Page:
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How Can I Be a Gracious Dinner-Party Guest With Food Restrictions?

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Eating at someone's house when you have food restrictions

An etiquette consultant offers four tips to make it easy for everyone.

First, remember that you’re perfectly normal, says Ottawa-based etiquette consultant Julie Blais Comeau. “You’re probably not the only one at the party or in the hosts’ social circle” with specific dietary requirements. 

Many people restrict certain foods from their diets: whether by choice or necessity. Regardless, it doesn’t have to create complications. Comeau advises: 

Keep it simple. Brief explanations are best. “You don’t need to make your food needs a source of drama,” she says, even if you have an anaphylactic allergy. Comeau suggests being both direct and gracious. A statement like “I’m so delighted to be invited, and you should know that I have a serious peanut allergy, so I have to be on the alert” is often enough.

When you’re avoiding foods that are less dangerous to you, keep commentary to a minimum: “You know, dairy doesn’t agree with me, so I’ll forgo the pizza.”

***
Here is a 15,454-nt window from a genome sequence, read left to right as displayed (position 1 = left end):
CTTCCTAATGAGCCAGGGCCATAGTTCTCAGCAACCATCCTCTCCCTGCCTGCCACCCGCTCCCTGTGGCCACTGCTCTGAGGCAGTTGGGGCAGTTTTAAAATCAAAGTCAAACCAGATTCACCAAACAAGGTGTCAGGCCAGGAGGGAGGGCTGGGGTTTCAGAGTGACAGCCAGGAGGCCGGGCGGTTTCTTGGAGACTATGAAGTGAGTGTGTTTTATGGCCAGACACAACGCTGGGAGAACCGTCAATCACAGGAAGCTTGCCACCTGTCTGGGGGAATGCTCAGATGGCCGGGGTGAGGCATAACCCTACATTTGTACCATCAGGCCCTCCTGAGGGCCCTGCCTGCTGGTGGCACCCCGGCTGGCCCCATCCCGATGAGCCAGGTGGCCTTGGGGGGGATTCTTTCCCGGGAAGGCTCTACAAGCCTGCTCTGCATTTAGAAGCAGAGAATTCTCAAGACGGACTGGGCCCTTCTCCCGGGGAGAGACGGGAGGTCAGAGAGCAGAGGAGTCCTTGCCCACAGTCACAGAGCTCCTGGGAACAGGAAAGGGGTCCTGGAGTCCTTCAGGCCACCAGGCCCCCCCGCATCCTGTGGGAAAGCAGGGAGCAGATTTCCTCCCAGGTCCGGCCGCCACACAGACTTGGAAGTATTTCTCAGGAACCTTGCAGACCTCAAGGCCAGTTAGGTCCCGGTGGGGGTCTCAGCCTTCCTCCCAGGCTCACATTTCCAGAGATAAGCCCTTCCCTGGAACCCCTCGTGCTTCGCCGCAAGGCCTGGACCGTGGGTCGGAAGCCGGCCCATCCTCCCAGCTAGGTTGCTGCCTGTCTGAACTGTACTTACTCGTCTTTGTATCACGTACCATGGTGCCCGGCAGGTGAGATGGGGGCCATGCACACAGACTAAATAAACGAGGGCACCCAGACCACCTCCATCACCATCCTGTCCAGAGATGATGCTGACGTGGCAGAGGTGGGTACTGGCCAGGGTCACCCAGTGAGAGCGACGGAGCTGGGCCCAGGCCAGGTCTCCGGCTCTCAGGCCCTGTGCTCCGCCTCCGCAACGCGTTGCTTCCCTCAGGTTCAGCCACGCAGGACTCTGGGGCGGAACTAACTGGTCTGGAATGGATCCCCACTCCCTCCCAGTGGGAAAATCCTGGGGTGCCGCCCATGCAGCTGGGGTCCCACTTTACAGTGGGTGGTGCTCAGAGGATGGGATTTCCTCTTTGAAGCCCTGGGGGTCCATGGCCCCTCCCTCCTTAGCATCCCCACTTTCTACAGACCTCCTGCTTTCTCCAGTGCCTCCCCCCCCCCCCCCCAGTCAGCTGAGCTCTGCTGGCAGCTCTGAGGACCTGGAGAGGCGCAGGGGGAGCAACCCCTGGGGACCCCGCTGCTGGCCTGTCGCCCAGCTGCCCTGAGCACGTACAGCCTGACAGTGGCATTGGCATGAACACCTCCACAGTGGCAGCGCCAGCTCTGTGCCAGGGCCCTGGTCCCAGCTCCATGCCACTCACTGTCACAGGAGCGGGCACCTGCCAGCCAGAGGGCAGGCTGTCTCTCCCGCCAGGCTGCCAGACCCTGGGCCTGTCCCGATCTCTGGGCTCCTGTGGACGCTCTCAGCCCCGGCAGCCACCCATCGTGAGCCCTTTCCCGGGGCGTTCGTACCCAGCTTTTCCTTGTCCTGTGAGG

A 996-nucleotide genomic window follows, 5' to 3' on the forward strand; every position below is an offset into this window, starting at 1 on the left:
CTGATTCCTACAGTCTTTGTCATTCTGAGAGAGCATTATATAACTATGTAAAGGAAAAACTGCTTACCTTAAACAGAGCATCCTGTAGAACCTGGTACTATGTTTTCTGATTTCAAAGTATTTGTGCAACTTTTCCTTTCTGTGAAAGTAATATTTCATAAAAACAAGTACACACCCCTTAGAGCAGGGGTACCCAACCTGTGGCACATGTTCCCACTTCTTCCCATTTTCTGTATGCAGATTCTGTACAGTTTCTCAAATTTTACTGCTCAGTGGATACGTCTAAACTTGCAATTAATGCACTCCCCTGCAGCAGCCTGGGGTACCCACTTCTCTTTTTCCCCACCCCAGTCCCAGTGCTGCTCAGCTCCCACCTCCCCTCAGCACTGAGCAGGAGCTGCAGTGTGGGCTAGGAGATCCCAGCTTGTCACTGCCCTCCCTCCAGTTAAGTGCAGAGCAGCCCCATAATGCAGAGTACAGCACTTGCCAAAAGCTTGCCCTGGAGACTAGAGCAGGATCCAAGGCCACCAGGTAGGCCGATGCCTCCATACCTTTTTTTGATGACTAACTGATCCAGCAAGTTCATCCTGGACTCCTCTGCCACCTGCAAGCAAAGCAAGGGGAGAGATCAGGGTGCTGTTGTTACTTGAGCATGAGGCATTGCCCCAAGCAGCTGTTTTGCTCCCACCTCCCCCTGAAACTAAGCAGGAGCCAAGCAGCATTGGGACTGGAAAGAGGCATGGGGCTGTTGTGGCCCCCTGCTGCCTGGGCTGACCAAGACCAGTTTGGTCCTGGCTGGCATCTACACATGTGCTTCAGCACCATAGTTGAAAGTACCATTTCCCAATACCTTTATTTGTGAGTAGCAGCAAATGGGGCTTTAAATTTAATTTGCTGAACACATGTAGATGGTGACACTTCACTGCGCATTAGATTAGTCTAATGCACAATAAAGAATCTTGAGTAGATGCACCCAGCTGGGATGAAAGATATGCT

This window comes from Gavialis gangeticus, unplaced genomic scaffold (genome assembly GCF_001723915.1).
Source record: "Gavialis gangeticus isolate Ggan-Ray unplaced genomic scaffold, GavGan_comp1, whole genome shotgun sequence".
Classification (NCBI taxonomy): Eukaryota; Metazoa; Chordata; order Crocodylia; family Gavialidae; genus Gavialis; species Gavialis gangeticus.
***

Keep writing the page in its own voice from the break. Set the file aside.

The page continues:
Rehearse. If you’re unsure about whether you can state your needs directly and cheerfully, practice some stock phrases, says Comeau. She even endorses the use of polite fibs when necessary: “The meal was so delicious, and I ate a lot at lunch, so I’m going to pass on dessert.” This can save the conversation from turning to food restrictions. 

Bring something appropriate for yourself — and share it. If the entrée is likely going to be something you can’t eat (maybe you’re a vegan on your way to a barbecue), propose bringing a dish when you accept the invitation. Comeau suggests offering to share something you make well, then asking the host if it fits with his or her meal plans. 

Remember that the host wants you to be comfortable. “They invited you, so they enjoy your company, and you already know that,” says Comeau. “After all, what is the real goal of inviting people over for dinner? It’s the congeniality. It’s about being together. In the end, it’s really not about the food. It’s about making memories.”

This originally appeared as “I have food restrictions and worry about alienating hosts at dinner parties. How can I make it easier on all of us?” in the September 2018 print issue of Experience Life.

is an Experience Life contributing editor.

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